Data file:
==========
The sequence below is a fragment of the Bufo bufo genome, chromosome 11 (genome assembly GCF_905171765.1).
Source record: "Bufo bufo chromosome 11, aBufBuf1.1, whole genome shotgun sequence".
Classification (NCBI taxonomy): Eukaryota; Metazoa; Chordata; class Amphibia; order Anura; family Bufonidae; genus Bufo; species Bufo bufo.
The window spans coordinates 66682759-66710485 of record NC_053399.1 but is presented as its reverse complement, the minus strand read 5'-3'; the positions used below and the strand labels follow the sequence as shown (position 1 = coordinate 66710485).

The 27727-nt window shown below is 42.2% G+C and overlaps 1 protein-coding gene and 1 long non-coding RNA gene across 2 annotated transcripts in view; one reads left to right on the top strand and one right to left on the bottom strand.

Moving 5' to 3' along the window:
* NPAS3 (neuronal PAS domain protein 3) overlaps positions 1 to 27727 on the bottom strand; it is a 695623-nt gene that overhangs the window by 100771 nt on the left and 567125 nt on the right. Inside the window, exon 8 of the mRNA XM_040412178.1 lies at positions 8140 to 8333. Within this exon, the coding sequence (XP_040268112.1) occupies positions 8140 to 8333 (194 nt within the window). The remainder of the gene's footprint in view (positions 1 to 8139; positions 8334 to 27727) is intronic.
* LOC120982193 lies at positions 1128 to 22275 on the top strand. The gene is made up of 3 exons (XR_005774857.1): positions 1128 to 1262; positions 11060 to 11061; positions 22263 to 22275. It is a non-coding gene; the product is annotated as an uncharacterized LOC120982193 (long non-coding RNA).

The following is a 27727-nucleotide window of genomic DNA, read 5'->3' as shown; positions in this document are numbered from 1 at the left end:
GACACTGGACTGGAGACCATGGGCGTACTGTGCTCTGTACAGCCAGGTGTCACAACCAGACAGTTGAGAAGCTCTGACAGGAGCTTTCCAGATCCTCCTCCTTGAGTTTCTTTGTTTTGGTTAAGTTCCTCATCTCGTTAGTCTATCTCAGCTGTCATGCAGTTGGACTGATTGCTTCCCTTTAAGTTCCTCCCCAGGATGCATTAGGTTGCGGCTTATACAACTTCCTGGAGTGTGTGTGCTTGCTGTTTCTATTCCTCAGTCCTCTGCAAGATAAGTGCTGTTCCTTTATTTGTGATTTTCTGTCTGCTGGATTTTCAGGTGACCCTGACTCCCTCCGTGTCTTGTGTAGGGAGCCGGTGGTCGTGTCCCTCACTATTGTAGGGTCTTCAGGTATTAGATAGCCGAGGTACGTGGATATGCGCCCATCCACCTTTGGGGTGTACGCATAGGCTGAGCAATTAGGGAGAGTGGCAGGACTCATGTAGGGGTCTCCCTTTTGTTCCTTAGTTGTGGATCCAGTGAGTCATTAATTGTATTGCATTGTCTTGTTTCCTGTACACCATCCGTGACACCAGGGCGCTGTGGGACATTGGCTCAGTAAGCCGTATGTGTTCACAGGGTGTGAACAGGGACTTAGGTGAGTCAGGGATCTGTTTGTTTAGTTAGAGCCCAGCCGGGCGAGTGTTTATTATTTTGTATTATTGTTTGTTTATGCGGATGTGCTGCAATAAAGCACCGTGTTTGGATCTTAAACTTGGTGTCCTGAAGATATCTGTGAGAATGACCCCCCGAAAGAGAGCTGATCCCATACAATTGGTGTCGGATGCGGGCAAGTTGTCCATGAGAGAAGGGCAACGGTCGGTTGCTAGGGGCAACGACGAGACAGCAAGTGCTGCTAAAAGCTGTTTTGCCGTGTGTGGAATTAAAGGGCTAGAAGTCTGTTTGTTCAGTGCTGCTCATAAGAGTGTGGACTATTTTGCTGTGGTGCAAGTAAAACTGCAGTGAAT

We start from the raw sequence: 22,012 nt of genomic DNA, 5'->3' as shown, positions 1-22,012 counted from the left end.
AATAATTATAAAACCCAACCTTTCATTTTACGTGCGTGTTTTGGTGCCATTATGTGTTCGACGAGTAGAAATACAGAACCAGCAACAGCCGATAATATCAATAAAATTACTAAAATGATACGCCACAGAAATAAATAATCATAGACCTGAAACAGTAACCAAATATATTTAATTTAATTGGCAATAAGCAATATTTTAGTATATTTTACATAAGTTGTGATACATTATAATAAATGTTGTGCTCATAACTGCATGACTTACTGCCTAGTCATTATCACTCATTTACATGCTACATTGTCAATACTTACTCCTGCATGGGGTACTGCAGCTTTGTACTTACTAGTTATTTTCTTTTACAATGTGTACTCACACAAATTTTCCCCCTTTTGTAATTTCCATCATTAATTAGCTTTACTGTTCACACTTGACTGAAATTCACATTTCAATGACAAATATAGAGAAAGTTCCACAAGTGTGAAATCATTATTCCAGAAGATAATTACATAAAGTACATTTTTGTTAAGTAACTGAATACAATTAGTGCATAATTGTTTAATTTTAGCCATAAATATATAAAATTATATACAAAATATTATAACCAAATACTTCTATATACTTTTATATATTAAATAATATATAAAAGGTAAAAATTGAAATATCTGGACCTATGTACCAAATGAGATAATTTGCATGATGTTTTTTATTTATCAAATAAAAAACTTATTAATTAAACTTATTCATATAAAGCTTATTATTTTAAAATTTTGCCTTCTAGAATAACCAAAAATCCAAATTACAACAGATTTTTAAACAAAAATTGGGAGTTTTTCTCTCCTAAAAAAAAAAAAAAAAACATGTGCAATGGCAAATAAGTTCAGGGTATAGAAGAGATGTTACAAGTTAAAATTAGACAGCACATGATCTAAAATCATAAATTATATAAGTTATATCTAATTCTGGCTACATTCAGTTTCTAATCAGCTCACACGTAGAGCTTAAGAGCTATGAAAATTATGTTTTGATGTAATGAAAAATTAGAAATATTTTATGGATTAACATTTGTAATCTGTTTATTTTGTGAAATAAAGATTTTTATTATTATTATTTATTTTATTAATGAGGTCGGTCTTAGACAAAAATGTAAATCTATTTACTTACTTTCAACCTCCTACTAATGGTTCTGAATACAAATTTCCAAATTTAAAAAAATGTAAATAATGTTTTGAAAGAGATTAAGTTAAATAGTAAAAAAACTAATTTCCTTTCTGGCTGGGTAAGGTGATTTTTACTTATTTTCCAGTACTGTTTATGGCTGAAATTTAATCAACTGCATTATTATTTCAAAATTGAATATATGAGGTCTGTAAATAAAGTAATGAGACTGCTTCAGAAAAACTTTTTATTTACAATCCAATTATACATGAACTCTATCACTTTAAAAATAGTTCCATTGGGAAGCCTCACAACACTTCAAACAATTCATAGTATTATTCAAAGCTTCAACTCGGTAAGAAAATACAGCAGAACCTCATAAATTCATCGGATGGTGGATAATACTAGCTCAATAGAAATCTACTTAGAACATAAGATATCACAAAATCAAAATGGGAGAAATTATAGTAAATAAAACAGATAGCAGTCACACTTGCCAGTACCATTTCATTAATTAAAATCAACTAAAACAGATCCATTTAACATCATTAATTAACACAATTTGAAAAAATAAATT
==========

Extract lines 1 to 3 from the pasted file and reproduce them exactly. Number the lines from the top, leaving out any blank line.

The sequence below is a fragment of the Bufo bufo genome, chromosome 11 (genome assembly GCF_905171765.1).
Source record: "Bufo bufo chromosome 11, aBufBuf1.1, whole genome shotgun sequence".
Classification (NCBI taxonomy): Eukaryota; Metazoa; Chordata; class Amphibia; order Anura; family Bufonidae; genus Bufo; species Bufo bufo.